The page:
The age of the electric car is at hand. Over more than a century after they were first introduced to curious North American car buyers and immediately over-shadowed by their gas-guzzling counterparts, electric cars are now gaining wide scale acceptance from both manufacturers and consumers. In fact, General Motors, Jaguar, and Volvo have all announced plans to be 100 percent electric within the next two decades, and companies like FedEx have announced extensive plans to invest in electric vehicles and carrier planes.
Whenever innovative new products hit the market, the question arises: should you be first in as a buyer, or wait until some of the bugs are worked out? When it comes to new electric vehicles, the choice is really yours to make.
“There is always going to be a learning curve involved,” said Vinnie Klimkosz, owner of the two locations of Vinnie’s Mr. Fix-it in Guelph. “The electric hybrid and full electric vehicles have been around for some time now and the quality is improving. Electric vehicles are more popular in areas where climates are warmer than Canada.”
One of the major reasons for the newfound confidence in electric vehicles according to Klimkosz is improvement in the quality of the batteries on which they rely.
“Battery technology has certainly improved,” said Klimkosz. “Obviously when the battery is operating in colder temperatures you don’t get as much life out of it. That’s changing. There has been a great deal of advancement in battery technology so vehicles do run better in cold weather.”
There are a few standard options to choose from when considering the purchase of an electric or hybrid vehicle. These include the Battery Electric Vehicle (BEV), the Plug-in Hybrid Electric (PHEV) and Hybrid Electric Vehicle (HEV). Some hybrids rely 100 percent on batteries, others can switch to gas power to charge the electrical systems, and some can run fully on either gas or electricity. If you’re considering purchasing a vehicle that relies 100 percent on electricity, Klimkosz says you may need to invest in some home improvement.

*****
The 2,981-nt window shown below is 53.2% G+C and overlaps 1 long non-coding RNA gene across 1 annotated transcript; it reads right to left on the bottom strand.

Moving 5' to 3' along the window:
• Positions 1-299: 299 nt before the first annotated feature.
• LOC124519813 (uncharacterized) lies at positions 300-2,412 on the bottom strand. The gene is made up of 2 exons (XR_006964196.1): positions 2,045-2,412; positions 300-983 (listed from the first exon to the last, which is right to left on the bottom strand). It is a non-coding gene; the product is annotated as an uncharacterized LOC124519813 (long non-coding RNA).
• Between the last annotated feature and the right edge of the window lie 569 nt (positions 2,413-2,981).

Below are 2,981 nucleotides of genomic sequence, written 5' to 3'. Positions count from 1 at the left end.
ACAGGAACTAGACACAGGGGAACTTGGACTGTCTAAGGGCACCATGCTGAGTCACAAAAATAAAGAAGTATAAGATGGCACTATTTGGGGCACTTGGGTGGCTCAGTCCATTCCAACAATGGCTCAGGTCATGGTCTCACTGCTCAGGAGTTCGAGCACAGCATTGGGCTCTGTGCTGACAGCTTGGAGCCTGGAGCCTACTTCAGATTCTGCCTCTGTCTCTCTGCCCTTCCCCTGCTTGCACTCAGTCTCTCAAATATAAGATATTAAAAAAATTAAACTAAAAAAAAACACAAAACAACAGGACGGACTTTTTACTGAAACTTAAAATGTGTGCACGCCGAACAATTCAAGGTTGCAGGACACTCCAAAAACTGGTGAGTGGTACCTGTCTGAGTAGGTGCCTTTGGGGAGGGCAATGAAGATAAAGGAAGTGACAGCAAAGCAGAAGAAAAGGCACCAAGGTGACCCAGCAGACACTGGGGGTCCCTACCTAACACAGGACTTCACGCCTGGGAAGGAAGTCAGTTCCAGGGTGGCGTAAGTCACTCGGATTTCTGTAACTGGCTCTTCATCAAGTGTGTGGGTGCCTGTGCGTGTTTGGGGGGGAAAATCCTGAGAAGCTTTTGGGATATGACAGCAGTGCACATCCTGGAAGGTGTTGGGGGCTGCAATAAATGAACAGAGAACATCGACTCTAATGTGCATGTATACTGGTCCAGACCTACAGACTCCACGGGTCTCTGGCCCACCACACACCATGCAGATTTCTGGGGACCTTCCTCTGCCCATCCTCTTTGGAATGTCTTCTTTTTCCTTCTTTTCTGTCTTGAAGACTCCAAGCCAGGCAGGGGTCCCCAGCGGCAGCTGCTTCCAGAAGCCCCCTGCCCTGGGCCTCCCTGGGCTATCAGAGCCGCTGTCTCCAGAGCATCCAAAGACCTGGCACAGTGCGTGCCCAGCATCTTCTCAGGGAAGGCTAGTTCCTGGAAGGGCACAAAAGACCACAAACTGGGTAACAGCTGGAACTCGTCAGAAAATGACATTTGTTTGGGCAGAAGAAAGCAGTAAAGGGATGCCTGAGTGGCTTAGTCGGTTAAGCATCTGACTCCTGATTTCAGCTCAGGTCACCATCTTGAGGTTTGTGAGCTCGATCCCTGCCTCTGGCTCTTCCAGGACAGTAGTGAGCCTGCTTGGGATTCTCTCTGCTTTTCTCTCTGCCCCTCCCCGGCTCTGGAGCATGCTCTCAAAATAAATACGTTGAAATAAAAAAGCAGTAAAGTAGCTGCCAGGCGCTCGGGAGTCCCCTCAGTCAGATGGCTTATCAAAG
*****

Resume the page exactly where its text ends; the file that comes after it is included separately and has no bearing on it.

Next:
“People who are buying a full electric vehicle will want to look into their home wiring to see how easy it would be to install a charging station at their home,” he said. “Most require 220 volt and decent amperage if on a charger. Charging stations are still few and far between. Obviously the battery life in the winter might be a problem. That’s why I think you’ll see more hybrids purchases rather than full electric models.”
One of the often over-looked elements of buying a hybrid is the cost of ongoing maintenance. With so many new innovative features not found in combustion engine makes and models, there is bound to be an increase in costs.
“When it comes to servicing electric cars, they still have four tires, they have brakes, they have electrical and suspension systems,” he said. “You’re not changing oil in the engine, but there are still a lot of things to service. Hybrids have become more affordable to buy but they will be expensive to maintain. You have to figure out if the cost of maintenance is going to outweigh the cost of the car.”
No matter what style of vehicle you drive, you can always get professional mechanical service when you visit Vinnie’s Mr. Fix-It online at vinniesmrfixit.com. Or drop by either of their two Guelph locations: 30 Hayes Avenue, or 41 Woodlawn Road West.